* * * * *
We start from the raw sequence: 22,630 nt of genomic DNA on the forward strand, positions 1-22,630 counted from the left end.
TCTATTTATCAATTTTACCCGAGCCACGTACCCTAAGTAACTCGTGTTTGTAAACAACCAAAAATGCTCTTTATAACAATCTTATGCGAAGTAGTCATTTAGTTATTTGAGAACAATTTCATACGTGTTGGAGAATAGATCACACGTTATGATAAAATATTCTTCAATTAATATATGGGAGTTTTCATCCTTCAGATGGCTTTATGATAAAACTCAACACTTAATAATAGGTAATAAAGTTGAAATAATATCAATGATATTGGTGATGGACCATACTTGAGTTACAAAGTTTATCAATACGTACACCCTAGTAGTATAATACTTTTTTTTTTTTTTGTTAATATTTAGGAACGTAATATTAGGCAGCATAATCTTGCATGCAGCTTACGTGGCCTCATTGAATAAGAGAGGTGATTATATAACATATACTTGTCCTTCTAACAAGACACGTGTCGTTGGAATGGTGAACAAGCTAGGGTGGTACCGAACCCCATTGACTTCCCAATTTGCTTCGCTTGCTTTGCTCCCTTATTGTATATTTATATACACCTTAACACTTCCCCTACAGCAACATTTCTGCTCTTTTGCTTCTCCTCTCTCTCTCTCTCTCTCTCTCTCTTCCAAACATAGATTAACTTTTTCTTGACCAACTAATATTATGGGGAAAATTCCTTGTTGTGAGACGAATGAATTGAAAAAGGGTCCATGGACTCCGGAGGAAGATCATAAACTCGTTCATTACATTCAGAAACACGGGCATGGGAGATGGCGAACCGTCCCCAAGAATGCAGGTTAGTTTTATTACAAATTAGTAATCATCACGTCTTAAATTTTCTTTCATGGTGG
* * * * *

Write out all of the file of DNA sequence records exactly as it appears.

We start from the raw sequence: 22,630 nt of genomic DNA on the forward strand, positions 1-22,630 counted from the left end.
TCTATTTATCAATTTTACCCGAGCCACGTACCCTAAGTAACTCGTGTTTGTAAACAACCAAAAATGCTCTTTATAACAATCTTATGCGAAGTAGTCATTTAGTTATTTGAGAACAATTTCATACGTGTTGGAGAATAGATCACACGTTATGATAAAATATTCTTCAATTAATATATGGGAGTTTTCATCCTTCAGATGGCTTTATGATAAAACTCAACACTTAATAATAGGTAATAAAGTTGAAATAATATCAATGATATTGGTGATGGACCATACTTGAGTTACAAAGTTTATCAATACGTACACCCTAGTAGTATAATACTTTTTTTTTTTTTTGTTAATATTTAGGAACGTAATATTAGGCAGCATAATCTTGCATGCAGCTTACGTGGCCTCATTGAATAAGAGAGGTGATTATATAACATATACTTGTCCTTCTAACAAGACACGTGTCGTTGGAATGGTGAACAAGCTAGGGTGGTACCGAACCCCATTGACTTCCCAATTTGCTTCGCTTGCTTTGCTCCCTTATTGTATATTTATATACACCTTAACACTTCCCCTACAGCAACATTTCTGCTCTTTTGCTTCTCCTCTCTCTCTCTCTCTCTCTCTCTCTTCCAAACATAGATTAACTTTTTCTTGACCAACTAATATTATGGGGAAAATTCCTTGTTGTGAGACGAATGAATTGAAAAAGGGTCCATGGACTCCGGAGGAAGATCATAAACTCGTTCATTACATTCAGAAACACGGGCATGGGAGATGGCGAACCGTCCCCAAGAATGCAGGTTAGTTTTATTACAAATTAGTAATCATCACGTCTTAAATTTTCTTTCATGGTGG